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Researchers from the Los Alamos National Laboratory have developed new open-source software that could evaluate quantum annealers down to the individual qubit level aside from also characterizing noise.

Usually, when institutions and organizations purchase a new piece of equipment, such as a classical supercomputer, this new item is first verified and validated. It involves running the equipment against a set of benchmarks. This drove the team of Carleton Coffrin, a computer scientist and artificial intelligence expert, to develop open-source software that could do a similar job, but this time for quantum annealers.

"We didn't have good analogs for that on the quantum annealing computers. For quantum annealing, our new a Quantum Annealing Single-qubit Assessment, or QASA, protocol gives us one tool for acceptance testing," Coffrin said of their new project. The Los Alamos National Laboratory team published the report "Single-Qubit Fidelity Assessment of Quantum Annealing Hardware" on the latest IEEE Transactions on Quantum Engineering.

Latest D-Wave 2000 Qubit Processor
(Photo: Steve Jurvetson from Menlo Park, the USA via Wikimedia Commons)

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A Readily-Available Tool for Researchers, Engineers

The QASA open-source software is a part of the ongoing project "Accelerating Combinatorial Optimization with Noisy Analog Hardware. It is currently available on the online software repository GitHub, on the LANL-ANSI/ QASA webpage. The new quantum annealer assessment tool runs in parallel for all qubits in the machine. This execution allows QASA to generate a detailed evaluation of the annealer through critical metrics about each of the qubits or the quantum computer analog for bits in a classical computer. Parameters include effective temperature, noise, and biases. The QASA single-qubit approach, in the project's breakthrough, can be executed in parallel for all individual qubits in a quantum annealer.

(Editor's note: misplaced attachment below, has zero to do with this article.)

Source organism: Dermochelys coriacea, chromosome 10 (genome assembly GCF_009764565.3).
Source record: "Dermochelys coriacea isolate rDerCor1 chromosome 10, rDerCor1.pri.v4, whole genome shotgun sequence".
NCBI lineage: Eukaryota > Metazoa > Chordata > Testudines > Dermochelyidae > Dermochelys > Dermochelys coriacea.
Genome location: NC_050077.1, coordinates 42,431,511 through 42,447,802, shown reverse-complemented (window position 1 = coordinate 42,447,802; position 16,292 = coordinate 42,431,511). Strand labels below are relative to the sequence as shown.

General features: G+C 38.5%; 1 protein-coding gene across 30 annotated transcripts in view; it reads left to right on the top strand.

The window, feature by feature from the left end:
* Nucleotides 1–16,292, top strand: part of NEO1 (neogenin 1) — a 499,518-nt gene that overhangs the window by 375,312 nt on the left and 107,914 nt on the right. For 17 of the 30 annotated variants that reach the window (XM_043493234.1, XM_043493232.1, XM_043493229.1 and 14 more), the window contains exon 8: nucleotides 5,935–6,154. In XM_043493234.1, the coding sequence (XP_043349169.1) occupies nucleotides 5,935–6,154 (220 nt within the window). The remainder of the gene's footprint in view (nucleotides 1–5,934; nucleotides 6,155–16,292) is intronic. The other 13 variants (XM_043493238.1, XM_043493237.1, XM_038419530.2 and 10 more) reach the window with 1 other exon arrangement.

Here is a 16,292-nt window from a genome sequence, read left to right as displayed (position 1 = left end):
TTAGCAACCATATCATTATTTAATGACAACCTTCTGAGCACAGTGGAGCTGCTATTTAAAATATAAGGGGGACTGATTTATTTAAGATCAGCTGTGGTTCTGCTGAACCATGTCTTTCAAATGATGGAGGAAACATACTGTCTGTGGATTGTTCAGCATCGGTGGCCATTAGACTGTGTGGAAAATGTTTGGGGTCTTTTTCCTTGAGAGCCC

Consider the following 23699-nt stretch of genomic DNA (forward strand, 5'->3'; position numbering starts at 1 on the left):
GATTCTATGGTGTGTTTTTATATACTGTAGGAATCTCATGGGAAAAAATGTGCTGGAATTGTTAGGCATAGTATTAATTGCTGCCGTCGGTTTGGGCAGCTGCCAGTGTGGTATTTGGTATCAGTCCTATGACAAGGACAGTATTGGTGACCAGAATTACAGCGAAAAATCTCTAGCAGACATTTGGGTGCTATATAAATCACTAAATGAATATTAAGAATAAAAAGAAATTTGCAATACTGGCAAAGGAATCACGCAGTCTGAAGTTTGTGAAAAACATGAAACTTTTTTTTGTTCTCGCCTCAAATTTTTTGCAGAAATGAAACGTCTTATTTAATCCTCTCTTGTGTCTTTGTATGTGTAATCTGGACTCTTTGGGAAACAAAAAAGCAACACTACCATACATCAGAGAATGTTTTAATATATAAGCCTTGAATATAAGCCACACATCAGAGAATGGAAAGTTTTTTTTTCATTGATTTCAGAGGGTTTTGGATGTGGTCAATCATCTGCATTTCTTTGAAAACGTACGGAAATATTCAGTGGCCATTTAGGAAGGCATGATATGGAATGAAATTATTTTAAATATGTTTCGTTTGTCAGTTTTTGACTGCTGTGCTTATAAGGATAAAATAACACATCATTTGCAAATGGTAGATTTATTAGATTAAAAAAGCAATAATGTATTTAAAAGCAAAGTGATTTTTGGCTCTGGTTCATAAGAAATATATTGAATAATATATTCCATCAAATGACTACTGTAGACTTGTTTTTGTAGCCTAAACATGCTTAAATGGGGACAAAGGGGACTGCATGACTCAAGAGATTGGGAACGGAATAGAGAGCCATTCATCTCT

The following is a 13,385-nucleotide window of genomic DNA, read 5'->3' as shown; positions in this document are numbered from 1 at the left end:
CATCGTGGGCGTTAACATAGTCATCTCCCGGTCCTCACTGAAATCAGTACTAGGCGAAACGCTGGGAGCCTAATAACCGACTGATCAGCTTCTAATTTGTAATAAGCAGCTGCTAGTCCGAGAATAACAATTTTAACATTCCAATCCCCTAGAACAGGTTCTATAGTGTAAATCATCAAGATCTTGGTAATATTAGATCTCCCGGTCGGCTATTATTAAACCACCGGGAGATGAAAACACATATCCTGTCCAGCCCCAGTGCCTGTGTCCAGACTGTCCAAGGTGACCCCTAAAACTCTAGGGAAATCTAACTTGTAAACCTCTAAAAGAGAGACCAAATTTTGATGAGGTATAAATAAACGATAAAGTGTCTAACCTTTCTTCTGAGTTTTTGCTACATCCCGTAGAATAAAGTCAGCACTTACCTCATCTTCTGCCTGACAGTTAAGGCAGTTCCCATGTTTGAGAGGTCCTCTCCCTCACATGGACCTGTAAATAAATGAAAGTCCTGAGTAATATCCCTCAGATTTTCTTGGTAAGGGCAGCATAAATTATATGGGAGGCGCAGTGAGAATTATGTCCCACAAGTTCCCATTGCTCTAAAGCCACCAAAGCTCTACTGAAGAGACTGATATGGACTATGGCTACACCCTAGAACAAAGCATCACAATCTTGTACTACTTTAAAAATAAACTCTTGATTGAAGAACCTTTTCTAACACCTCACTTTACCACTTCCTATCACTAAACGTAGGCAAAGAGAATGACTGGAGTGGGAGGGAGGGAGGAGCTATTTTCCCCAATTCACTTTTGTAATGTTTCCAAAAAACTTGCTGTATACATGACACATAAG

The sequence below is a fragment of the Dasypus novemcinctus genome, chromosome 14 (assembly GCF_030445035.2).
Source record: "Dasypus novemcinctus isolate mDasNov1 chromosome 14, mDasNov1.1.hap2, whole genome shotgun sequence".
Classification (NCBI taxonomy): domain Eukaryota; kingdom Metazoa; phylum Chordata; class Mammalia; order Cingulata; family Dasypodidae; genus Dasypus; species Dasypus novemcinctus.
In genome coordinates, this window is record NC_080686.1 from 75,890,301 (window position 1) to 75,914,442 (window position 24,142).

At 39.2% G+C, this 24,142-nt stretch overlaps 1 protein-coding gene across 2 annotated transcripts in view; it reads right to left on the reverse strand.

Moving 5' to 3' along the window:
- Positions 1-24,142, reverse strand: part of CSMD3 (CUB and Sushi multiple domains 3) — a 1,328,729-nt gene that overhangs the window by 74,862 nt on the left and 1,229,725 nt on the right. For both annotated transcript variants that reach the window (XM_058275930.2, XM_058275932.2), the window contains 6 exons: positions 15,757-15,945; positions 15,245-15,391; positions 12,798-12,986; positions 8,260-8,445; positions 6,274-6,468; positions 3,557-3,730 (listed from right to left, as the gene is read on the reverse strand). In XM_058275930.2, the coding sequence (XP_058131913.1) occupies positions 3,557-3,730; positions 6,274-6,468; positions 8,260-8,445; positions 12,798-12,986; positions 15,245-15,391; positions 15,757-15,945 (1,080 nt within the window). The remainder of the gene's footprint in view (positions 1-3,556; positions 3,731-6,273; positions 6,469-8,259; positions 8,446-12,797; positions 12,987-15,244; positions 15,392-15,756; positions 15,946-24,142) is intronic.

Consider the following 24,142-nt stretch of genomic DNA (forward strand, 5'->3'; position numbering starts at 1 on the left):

"The QASA protocol could eventually find a wide range of uses, such as tracking improved performance in quantum annealing computers and helping hardware developers spot inconsistencies in their own devices," Coffrin added in a Los Alamos National Laboratory news article. He adds that perhaps the most impactful thing in the breakthrough project is the open-source software being capable of characterizing noise in the system. If the noise is measurable, its distribution in a quantum system could be better understood.

Additionally, QASA's analysis of each qubit would allow users and developers of quantum annealers to easily verify consistency across the hardware and compensate for, if not totally avoid non-ideal qubits.

A Machine-Learning Driven Development Process

To develop QASA, the Los Alamos National Laboratory used machine learning protocols and data derived from a D-Wave 2000Q quantum computer, which, according to its developer D-Wave Systems, computes through the use of a quantum processing unit (QPU) to implement quantum annealing to search for solutions for a given problem.

Usually, quantum annealers use their namesake metaheuristic for finding the global minimum for a given objective function over a set of candidate states. It uses a process called quantum fluctuation, defined as a temporary and random change in energy values, which allows it to find the smallest possible values for a function over its candidate states.

 

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